Fresh claims put pressure on Cardinal Brady

By Andy Martin
BBC News

image captionCardinal Sean Brady became Primate of all-Ireland in 1996

Cardinal Brady became the Catholic Primate of all-Ireland in 1996, but the appointment that may define his career was made 21 years earlier.

As a Bishop's secretary in 1975, he was tasked with investigating a complaint of sexual abuse made against a fellow priest, the man who would later be exposed as Ireland's most prolific paedophile, Fr Brendan Smyth.

The manner in which he handled that internal church inquiry has come under intense scrutiny in a BBC 'This World' investigation.

John B Brady was born near Laragh, County Cavan in 1939, one of three children.

He attended St Patrick's College in Cavan before entering the seminary at Maynooth.

On his ordination he returned to Cavan to teach in his old school, and acted as a part-time secretary to the Bishop of Kilmore, the late Bishop Francis McKiernan.

It was in this role that he was asked to deal with the allegations against Brendan Smyth.

A child from Belfast, 14-year-old Brendan Boland, had been taken by Smyth on numerous trips around Ireland.

His deeply-religious parents believed it a privilege to have their son looked so favourably upon by a priest.

Sexual abuse

In fact Smyth was driving the boy and other children to various guesthouses, where he subjected them to sustained sexual abuse.

When Brendan Boland summoned the courage to tell a local priest about the abuse, that priest immediately drove him to his parents' home.

media captionAbuse victim Brendan Boland's disturbing story

When his father heard about what his son had endured, he ran into the garden and vomited.

The same priest then drove the boy to tell Smyth's superior, the Bishop of Kilmore.

At his house in Cavan the allegation was levelled, and an internal Church investigation ordered.

Cardinal Brady's part in that Clerical inquiry remained secret until March 2010.

Following two major and damning reports into the handling of clerical abuse in Ireland, it emerged that Ireland's most senior Catholic Priest had himself been involved in a process in which sex abuse was kept from the civil authorities.

At the time Cardinal Brady described his role in the Brendan Smyth investigation as that of a "note-taker".

He and two other priests questioned Brendan Boland at length, and were keen to point out that his parents had accompanied the child to the interview.

What actually happened during that inquiry has now been exposed by reporter Darragh McIntyre, who has uncovered the full extent of Cardinal Brady's involvement.

McIntyre has seen the hand-written notes made and signed by "Father John B Brady" during the course of the interview with Brendan Boland.

image captionFr Brendan Smyth was a prolific paedophile

Many people will find the nature of the questions put to the child to be shocking.

While it is true that the abused boy's father travelled with him to the interview, he was not allowed inside the room while his son was questioned.

Nor did Brendan Boland feel able to tell his father about what had taken place, as he was sworn to secrecy, upon the Bible, before leaving.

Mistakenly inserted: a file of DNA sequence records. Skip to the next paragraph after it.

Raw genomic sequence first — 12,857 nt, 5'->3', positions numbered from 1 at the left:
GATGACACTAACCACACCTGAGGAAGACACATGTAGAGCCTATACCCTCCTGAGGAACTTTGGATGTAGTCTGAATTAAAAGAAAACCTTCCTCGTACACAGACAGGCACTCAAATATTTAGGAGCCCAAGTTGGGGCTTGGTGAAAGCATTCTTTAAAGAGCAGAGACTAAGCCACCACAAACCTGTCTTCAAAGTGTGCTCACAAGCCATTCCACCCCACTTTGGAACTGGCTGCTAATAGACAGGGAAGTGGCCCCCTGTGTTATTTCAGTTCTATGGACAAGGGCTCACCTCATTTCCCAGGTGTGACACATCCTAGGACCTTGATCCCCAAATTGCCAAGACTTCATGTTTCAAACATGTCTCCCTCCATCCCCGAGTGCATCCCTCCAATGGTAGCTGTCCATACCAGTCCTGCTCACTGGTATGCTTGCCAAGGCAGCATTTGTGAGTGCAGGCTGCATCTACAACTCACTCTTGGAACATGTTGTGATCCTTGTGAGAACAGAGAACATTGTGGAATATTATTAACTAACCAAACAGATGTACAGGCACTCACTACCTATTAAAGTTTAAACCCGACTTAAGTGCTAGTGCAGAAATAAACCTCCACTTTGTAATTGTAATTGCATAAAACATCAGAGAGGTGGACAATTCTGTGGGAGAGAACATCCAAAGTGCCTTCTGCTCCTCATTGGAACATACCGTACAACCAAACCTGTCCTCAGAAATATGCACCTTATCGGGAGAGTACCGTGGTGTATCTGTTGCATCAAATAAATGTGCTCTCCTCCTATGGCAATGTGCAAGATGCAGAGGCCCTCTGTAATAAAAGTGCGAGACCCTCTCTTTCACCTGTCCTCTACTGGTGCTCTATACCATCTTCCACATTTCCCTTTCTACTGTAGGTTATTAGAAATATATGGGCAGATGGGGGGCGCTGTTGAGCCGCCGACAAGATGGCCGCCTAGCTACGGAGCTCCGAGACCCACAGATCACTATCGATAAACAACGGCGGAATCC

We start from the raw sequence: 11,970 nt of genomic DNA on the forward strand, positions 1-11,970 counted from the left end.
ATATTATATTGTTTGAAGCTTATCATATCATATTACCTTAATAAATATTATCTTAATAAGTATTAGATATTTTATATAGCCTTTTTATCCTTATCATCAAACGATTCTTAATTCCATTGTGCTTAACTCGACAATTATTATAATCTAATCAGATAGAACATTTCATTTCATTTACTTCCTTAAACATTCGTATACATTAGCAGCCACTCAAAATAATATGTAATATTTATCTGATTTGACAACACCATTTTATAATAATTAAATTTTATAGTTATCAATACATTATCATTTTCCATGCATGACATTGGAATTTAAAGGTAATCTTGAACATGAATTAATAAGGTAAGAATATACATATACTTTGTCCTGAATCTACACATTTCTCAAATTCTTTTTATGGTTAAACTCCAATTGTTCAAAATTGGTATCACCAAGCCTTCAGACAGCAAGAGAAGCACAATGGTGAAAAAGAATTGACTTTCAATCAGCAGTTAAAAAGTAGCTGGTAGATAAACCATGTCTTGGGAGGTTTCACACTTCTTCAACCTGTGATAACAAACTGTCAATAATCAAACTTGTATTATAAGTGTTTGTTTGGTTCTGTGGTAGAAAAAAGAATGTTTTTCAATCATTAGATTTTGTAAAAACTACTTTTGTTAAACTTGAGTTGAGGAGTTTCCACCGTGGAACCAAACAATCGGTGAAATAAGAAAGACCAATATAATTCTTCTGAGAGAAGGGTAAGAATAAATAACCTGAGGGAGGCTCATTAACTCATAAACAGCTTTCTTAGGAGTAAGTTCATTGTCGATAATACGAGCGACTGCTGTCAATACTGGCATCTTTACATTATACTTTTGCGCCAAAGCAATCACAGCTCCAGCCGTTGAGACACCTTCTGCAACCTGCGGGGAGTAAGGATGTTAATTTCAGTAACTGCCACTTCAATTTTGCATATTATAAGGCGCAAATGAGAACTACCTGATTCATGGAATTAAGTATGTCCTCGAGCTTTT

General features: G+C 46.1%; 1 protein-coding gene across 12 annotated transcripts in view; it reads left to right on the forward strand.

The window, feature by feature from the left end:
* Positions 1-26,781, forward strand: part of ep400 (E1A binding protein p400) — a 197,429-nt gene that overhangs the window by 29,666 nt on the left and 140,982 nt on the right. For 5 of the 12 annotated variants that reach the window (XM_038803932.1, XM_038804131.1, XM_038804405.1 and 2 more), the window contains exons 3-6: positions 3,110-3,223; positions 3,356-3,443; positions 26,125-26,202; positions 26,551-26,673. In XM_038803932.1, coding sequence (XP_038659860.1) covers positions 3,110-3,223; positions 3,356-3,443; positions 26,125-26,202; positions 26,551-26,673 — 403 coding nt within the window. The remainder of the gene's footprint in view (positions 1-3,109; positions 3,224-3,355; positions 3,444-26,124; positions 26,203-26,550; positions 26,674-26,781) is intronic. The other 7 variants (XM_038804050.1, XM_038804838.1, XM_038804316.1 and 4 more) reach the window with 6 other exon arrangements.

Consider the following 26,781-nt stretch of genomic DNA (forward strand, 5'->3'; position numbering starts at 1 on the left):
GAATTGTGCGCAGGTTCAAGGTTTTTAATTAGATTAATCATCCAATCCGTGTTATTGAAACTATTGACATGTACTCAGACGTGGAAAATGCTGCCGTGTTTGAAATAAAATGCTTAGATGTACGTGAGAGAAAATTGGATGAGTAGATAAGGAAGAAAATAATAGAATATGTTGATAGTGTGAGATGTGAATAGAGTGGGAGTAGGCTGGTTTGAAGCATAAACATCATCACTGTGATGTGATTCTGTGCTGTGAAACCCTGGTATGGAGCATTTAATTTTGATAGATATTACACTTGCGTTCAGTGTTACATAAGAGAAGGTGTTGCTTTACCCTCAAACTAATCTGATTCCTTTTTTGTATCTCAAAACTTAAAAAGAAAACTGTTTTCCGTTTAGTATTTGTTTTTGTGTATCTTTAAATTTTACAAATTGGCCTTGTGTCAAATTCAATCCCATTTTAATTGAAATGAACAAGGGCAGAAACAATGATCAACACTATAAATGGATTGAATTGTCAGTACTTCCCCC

The Cardinal was interviewed about his role in the affair when it came to light in 2010.

When questioned he said, "I think I would resign" if it emerged that anything he had done had allowed the abuse of children to continue.

He claimed that he had "acted effectively to establish the grounds to remove Brendan Smyth".

However, McIntyre's BBC investigation reveals that the teenage victim, Brendan Boland, had also told the then Father Brady and his colleagues, about other children who were being abused by Smyth.

He even furnished the investigating priest and his colleagues with their names and addresses.

Father Brady interviewed one of those boys, who corroborated each of Brendan Boland's claims before being sworn to secrecy.

Father Brady however, failed to inform any parent of the children in the group that they had been abused. Nor were the police told of Smyth's crimes against them.

The result was that Brendan Smyth remained free to abuse another boy identified by Brendan Boland.

His sister and four cousins also remained exposed to Smyth, who continued to attack them over the course of the following 13 years.


Sean Brady may have been selected for the investigation of the matter because he was a Canon lawyer. In the years that followed, his career within the Church went from strength to strength.

In 1980, he was appointed Vice-Rector of the Irish College in Rome, becoming Rector in 1987.

He then returned to Ireland to become the Parish Priest of Castletara, in County Cavan.

In 1995, he was ordained Coadjutor Archbishop of Armagh, and a year later succeeded Cardinal Cahal Daly, to become Archbishop of Armagh, and Primate of all-Ireland.

In 2007, the current Pope Benedict announced that Archbishop Brady was to be made a Cardinal.

There has only been one previous occasion on which a Cardinal has been forced to resign over the issue of clerical sexual abuse.

In 2002, Cardinal Bernard Law was forced to step down as Archbishop of Boston. He was however, subsequently made the archpriest of one of Rome's most important basilicas.

The Catholic Church has said that the "sole purpose of the oath" signed by Brendan Boland in Cardinal Brady's presence was "To give greater force and integrity to the evidence given by Mr Boland against any counter claim by Fr Brendan Smyth".

The Church also points out that in 1975 "no State or Church guidelines for responding to allegations of child abuse existed in Ireland."

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